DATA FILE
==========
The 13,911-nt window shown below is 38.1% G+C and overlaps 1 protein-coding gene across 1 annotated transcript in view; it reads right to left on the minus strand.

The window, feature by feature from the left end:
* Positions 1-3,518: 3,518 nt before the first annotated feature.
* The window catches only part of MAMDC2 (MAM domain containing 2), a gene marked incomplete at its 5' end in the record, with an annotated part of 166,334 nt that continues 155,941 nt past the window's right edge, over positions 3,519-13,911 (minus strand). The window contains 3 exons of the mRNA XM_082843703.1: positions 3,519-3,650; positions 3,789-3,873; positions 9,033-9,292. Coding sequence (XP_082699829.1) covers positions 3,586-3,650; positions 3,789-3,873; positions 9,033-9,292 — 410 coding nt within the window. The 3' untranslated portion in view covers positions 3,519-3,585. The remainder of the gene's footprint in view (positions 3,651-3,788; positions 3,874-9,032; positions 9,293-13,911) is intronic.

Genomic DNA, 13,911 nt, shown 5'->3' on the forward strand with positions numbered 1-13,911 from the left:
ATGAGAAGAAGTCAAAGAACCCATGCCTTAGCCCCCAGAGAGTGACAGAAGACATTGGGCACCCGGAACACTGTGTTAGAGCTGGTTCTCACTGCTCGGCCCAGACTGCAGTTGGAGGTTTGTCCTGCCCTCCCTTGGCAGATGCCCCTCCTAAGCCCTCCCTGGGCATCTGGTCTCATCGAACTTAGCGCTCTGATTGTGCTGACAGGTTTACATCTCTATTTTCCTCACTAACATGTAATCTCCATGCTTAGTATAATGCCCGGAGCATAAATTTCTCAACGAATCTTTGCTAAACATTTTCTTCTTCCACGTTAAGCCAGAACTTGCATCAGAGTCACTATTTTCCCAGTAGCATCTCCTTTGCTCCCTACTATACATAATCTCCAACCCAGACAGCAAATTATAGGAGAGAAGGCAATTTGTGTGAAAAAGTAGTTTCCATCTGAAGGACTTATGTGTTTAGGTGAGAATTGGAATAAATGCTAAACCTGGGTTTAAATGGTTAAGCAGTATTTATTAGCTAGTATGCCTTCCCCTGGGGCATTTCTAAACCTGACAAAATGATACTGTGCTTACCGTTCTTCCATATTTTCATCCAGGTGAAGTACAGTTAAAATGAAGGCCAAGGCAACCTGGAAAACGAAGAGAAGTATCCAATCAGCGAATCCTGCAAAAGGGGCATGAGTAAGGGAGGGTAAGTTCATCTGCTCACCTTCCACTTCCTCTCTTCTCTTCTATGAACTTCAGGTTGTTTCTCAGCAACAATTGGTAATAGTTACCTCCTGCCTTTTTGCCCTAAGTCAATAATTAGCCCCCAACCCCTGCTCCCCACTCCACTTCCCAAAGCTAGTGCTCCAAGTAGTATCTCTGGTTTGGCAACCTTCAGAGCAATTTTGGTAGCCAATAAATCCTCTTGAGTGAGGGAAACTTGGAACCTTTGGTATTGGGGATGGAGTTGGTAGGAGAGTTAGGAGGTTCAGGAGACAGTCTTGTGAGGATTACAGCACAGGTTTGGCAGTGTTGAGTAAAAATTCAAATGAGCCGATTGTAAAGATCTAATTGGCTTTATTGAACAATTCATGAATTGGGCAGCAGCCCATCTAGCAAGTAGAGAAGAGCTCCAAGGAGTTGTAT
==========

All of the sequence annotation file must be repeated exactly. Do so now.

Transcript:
The 13,911-nt window shown below is 38.1% G+C and overlaps 1 protein-coding gene across 1 annotated transcript in view; it reads right to left on the minus strand.

The window, feature by feature from the left end:
* Positions 1-3,518: 3,518 nt before the first annotated feature.
* The window catches only part of MAMDC2 (MAM domain containing 2), a gene marked incomplete at its 5' end in the record, with an annotated part of 166,334 nt that continues 155,941 nt past the window's right edge, over positions 3,519-13,911 (minus strand). The window contains 3 exons of the mRNA XM_082843703.1: positions 3,519-3,650; positions 3,789-3,873; positions 9,033-9,292. Coding sequence (XP_082699829.1) covers positions 3,586-3,650; positions 3,789-3,873; positions 9,033-9,292 — 410 coding nt within the window. The 3' untranslated portion in view covers positions 3,519-3,585. The remainder of the gene's footprint in view (positions 3,651-3,788; positions 3,874-9,032; positions 9,293-13,911) is intronic.

Genomic DNA, 13,911 nt, shown 5'->3' on the forward strand with positions numbered 1-13,911 from the left:
ATGAGAAGAAGTCAAAGAACCCATGCCTTAGCCCCCAGAGAGTGACAGAAGACATTGGGCACCCGGAACACTGTGTTAGAGCTGGTTCTCACTGCTCGGCCCAGACTGCAGTTGGAGGTTTGTCCTGCCCTCCCTTGGCAGATGCCCCTCCTAAGCCCTCCCTGGGCATCTGGTCTCATCGAACTTAGCGCTCTGATTGTGCTGACAGGTTTACATCTCTATTTTCCTCACTAACATGTAATCTCCATGCTTAGTATAATGCCCGGAGCATAAATTTCTCAACGAATCTTTGCTAAACATTTTCTTCTTCCACGTTAAGCCAGAACTTGCATCAGAGTCACTATTTTCCCAGTAGCATCTCCTTTGCTCCCTACTATACATAATCTCCAACCCAGACAGCAAATTATAGGAGAGAAGGCAATTTGTGTGAAAAAGTAGTTTCCATCTGAAGGACTTATGTGTTTAGGTGAGAATTGGAATAAATGCTAAACCTGGGTTTAAATGGTTAAGCAGTATTTATTAGCTAGTATGCCTTCCCCTGGGGCATTTCTAAACCTGACAAAATGATACTGTGCTTACCGTTCTTCCATATTTTCATCCAGGTGAAGTACAGTTAAAATGAAGGCCAAGGCAACCTGGAAAACGAAGAGAAGTATCCAATCAGCGAATCCTGCAAAAGGGGCATGAGTAAGGGAGGGTAAGTTCATCTGCTCACCTTCCACTTCCTCTCTTCTCTTCTATGAACTTCAGGTTGTTTCTCAGCAACAATTGGTAATAGTTACCTCCTGCCTTTTTGCCCTAAGTCAATAATTAGCCCCCAACCCCTGCTCCCCACTCCACTTCCCAAAGCTAGTGCTCCAAGTAGTATCTCTGGTTTGGCAACCTTCAGAGCAATTTTGGTAGCCAATAAATCCTCTTGAGTGAGGGAAACTTGGAACCTTTGGTATTGGGGATGGAGTTGGTAGGAGAGTTAGGAGGTTCAGGAGACAGTCTTGTGAGGATTACAGCACAGGTTTGGCAGTGTTGAGTAAAAATTCAAATGAGCCGATTGTAAAGATCTAATTGGCTTTATTGAACAATTCATGAATTGGGCAGCAGCCCATCTAGCAAGTAGAGAAGAGCTCCAAGGAGTTGTAT